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OpenText to add email encryption, developer tools, O365 hooks

OpenText intends to acquire Zix email security technology to broaden its portfolio, adds developer tools and connects OneDrive competitor OpenText Core to Office 365.

OpenText added more features to its Cloud Editions 21.4 fourth-quarter update. With the planned acquisition of Dallas-based email encryption company Zix for $860 million cash, email security features may soon follow.

OpenText does not have email encryption across its wide portfolio of enterprise content management, document security and process automation tools and applications, so Zix fills a gap. The deal is expected to close within 90 days.

"When we announce the closing of the acquisition, we will very quickly come up with plans for how we'd integrate and which areas it supports," said Muhi Majzoub, OpenText executive vice president and chief product officer. "When the acquisition closes and this product becomes part of the OpenText portfolio, it will be a new product that we could integrate into many areas, including threat intelligence and document management."

Tech acquisition prices have gone sky-high since last year as stock prices soar and many companies are flush with cash. Recent deals in the customer experience industry, for example, include Slack (almost $28 billion), SurveyMonkey ($4 billion) and MailChimp ($12 billion). In comparison, Zix is a "good deal," said Deep Analysis founder Alan Pelz-Sharpe, probably in part because the email encryption company that caters to small and medium-sized businesses wasn't profitable. OpenText must take on Zix's estimated $200 million debt.

The Zix acquisition, Pelz-Sharpe predicted, will slot right into the OpenText product universe and fill an immediate need for its customers, some of which are large enterprises who didn't support full-time remote workers before 2020.

"They have a lot of customers that maybe didn't allow remote work before and sent their employees home," Pelz-Sharpe said. "Suddenly, there's a need among a mass of OpenText customers to employ email encryption."

OpenText Core-Salesforce integration
Among the many new features in OpenText Cloud Editions is an integration between OpenText Core document cloud and Salesforce.

Cloud Editions 21.4 adds O365, Google integrations

While OpenText released numerous Cloud Editions 21.4 features last month, more will be revealed on Tuesday at the company's OpenText World virtual user conference. Among them is an integration with Google Marketing Platform, mostly an advertising and analytics cloud, to enable media management and high-volume email campaigns. OpenText has integrated its customer data platform with Google Marketing Platform, as well as its TeamSite web content management platform. This release is the latest in a years-long partnership between OpenText and Google Cloud that started in 2019.

Suddenly, there's a need among a mass of OpenText customers to employ email encryption.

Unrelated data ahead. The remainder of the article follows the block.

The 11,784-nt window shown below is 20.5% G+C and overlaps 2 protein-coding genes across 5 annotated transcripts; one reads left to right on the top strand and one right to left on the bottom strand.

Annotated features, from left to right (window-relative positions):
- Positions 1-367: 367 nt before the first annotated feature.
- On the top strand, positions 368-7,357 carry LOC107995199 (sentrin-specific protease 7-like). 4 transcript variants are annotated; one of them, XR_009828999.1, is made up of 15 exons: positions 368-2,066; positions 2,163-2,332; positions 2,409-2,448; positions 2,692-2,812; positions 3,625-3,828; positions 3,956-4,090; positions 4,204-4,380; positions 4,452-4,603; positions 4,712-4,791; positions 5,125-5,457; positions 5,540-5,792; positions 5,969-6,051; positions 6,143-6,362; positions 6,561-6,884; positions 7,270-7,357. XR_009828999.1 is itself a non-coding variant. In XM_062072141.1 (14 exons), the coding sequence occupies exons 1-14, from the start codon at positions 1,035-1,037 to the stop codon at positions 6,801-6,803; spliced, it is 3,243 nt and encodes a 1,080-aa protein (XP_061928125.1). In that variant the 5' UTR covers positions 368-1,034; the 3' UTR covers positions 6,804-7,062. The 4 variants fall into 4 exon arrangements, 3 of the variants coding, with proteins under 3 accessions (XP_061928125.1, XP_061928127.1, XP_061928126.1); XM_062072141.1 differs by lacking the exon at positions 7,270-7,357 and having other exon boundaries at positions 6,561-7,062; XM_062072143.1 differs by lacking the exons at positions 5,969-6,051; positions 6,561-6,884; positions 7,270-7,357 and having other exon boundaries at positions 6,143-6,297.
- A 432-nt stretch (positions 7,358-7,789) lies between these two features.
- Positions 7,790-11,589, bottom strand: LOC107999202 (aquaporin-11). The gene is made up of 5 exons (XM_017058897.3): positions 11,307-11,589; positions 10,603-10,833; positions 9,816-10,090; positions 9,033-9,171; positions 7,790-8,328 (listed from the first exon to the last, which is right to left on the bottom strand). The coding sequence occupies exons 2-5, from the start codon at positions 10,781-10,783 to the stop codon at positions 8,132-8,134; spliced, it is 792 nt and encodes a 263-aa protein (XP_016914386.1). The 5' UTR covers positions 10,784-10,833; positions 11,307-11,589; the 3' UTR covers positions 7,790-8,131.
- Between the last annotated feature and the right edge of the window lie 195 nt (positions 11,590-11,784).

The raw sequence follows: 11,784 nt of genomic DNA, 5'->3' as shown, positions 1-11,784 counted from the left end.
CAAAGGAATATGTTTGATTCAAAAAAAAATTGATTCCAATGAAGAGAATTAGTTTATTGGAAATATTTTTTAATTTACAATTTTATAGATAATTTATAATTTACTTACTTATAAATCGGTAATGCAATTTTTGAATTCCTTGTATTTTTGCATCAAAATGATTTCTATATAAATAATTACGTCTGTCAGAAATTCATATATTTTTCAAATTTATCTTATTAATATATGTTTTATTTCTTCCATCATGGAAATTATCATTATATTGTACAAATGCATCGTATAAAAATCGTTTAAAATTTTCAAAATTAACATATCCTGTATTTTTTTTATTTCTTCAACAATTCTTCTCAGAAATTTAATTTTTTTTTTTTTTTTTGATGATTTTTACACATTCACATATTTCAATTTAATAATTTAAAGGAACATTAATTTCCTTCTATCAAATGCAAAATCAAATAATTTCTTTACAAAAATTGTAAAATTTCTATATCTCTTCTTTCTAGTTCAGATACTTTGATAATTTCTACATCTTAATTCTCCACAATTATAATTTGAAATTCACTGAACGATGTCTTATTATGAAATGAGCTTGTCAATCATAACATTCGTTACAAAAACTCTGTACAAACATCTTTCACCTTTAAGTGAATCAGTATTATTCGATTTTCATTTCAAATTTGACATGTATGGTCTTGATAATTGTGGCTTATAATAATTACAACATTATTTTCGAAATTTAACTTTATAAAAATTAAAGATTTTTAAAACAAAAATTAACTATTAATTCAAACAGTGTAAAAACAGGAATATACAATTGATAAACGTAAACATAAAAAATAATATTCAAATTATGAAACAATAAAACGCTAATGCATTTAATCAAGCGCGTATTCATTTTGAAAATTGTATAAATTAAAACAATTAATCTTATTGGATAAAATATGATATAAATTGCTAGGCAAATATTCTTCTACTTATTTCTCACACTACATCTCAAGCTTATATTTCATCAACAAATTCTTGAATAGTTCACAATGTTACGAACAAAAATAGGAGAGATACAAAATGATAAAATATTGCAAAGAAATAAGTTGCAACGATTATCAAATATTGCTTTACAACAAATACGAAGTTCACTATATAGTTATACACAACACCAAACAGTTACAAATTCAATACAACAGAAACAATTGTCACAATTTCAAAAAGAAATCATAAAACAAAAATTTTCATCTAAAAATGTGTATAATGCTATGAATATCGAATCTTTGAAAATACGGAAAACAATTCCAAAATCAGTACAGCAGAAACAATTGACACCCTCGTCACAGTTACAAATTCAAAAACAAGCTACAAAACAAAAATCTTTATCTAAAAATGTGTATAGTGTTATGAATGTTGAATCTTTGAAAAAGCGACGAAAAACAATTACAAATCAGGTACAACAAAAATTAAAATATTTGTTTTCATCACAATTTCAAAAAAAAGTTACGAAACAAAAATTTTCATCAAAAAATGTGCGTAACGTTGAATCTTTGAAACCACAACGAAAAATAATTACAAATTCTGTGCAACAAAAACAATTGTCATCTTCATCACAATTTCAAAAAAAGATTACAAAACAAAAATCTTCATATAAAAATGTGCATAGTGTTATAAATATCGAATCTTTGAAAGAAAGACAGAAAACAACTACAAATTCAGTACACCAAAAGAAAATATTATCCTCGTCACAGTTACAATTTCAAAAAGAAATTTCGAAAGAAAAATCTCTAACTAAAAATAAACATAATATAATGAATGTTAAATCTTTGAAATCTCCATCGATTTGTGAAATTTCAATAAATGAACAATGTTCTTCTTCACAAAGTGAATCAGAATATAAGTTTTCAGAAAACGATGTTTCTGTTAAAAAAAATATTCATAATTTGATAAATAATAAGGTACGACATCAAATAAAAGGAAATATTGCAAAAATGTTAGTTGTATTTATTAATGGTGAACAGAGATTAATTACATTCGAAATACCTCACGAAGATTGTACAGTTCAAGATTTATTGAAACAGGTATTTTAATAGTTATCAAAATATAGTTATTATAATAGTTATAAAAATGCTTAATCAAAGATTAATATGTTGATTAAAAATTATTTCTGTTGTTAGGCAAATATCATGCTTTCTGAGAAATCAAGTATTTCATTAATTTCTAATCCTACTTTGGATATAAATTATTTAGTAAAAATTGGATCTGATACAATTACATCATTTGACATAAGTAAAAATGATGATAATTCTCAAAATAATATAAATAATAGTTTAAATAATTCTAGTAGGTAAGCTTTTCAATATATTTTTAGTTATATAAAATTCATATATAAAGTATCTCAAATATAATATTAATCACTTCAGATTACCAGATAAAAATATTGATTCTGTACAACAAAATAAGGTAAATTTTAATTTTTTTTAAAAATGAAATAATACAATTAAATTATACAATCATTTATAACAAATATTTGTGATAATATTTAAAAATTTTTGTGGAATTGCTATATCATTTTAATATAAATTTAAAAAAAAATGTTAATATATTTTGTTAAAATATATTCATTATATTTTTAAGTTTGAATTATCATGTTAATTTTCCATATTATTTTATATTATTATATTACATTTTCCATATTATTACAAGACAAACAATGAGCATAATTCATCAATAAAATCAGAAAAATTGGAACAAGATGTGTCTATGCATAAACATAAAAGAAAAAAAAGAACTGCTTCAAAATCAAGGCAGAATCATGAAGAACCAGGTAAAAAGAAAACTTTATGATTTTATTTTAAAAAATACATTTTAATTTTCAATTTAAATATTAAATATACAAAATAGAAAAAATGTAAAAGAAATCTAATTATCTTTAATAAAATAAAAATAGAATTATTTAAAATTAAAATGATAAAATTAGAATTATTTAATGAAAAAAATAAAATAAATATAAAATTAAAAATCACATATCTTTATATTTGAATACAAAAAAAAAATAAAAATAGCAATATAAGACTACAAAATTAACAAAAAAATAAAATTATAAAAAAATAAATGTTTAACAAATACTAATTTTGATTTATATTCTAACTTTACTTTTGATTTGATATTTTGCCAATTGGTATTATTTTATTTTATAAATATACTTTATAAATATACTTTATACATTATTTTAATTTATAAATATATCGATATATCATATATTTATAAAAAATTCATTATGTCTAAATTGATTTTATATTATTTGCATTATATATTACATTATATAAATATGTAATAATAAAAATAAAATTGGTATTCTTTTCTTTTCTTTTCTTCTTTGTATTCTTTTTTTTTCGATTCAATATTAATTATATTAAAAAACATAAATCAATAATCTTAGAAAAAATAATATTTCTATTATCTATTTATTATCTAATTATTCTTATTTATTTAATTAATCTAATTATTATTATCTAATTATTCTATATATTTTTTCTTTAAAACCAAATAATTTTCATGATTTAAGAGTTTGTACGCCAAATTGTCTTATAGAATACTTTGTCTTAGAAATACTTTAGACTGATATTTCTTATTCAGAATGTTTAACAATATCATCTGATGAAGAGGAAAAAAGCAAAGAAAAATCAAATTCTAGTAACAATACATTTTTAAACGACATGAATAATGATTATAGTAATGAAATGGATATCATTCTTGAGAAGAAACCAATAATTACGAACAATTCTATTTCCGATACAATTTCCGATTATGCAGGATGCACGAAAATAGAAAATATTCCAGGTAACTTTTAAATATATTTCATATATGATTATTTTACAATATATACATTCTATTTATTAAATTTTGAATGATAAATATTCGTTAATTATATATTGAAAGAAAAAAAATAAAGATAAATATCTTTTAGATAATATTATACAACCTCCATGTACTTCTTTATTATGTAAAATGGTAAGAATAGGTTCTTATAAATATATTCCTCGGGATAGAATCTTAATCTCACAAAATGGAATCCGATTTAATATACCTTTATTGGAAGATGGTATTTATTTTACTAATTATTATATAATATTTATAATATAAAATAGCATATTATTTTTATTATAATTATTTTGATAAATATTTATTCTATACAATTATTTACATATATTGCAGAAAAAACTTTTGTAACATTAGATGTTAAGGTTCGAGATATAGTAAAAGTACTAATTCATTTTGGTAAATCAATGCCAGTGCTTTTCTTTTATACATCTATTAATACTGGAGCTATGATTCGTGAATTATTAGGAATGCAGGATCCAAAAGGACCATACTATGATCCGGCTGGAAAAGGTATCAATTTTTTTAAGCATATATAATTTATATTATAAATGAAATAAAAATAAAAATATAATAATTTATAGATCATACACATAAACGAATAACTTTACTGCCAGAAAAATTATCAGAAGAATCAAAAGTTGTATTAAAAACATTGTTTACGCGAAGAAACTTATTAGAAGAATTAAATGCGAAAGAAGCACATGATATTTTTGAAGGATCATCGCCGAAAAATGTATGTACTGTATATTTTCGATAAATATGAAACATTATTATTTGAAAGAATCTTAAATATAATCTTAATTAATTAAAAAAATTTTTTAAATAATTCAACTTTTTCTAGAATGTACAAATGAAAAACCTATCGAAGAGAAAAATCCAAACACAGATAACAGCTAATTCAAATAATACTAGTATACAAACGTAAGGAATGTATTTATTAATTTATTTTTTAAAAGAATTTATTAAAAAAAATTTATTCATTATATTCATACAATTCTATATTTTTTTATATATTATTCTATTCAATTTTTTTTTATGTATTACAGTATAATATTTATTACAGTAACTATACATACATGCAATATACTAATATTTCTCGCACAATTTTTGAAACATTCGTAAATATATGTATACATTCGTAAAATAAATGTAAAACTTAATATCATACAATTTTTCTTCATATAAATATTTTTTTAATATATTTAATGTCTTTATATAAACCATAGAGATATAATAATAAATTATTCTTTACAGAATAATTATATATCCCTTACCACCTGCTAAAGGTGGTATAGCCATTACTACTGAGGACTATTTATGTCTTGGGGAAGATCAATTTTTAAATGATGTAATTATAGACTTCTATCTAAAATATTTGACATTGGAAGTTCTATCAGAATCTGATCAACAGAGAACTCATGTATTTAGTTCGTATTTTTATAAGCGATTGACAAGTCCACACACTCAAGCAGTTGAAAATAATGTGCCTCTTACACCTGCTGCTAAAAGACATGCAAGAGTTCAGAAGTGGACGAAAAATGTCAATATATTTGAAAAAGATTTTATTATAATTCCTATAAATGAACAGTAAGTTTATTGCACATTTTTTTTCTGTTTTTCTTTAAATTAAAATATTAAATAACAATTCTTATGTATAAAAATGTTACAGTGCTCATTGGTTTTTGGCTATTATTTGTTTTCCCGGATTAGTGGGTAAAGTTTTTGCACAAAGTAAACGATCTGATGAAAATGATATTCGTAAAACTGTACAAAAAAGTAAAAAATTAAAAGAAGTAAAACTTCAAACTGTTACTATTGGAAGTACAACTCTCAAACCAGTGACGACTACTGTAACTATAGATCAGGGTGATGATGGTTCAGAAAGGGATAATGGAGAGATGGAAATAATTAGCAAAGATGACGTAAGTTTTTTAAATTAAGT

Alan Pelz-SharpeFounder, Deep Analysis

Also new to OpenText Cloud Editions are developer tools for the OpenText Developer Cloud, which include API services and new consumption-pricing models as well as an improved developer site that consolidates available services that previously were spread across many sites.

Developers, Majzoub said, typically build apps that are connectors between OpenText applications and other applications on their networks to automate workflows. Increasingly, however, they're building apps to tap into OpenText content services such as data security, document scanning or Intelligent Capture, which applies optical character recognition and machine learning classification to document ingestion processes.

Also new to Cloud Editions is an integration between Microsoft Office 365 and OpenText Core Content, a OneDrive and Box document cloud competitor. Pelz-Sharpe said that while Microsoft tries to induce Office365 users to store their files in OneDrive, many organizations whose enterprise content operations are built on OpenText or its competitors will never rip and replace massive online document repositories with OneDrive, so Microsoft must give its customers what they need: flexibility to save content where they want it, where they've set up their compliance and security workflows.

"Based on feedback that I've heard from [our] customers, they have been telling Microsoft that they don't want the content always stored in a Microsoft system," Majzoub said. "Their content strategy is to store in content suite in [OpenText] Documentum and Core Content. They want to keep that strategy, they want to drive it for the whole enterprise, and they don't want to be forced to store the content in OneDrive or SharePoint."

Don Fluckinger covers enterprise content management, CRM, marketing automation, e-commerce, customer service and enabling technologies for TechTarget.

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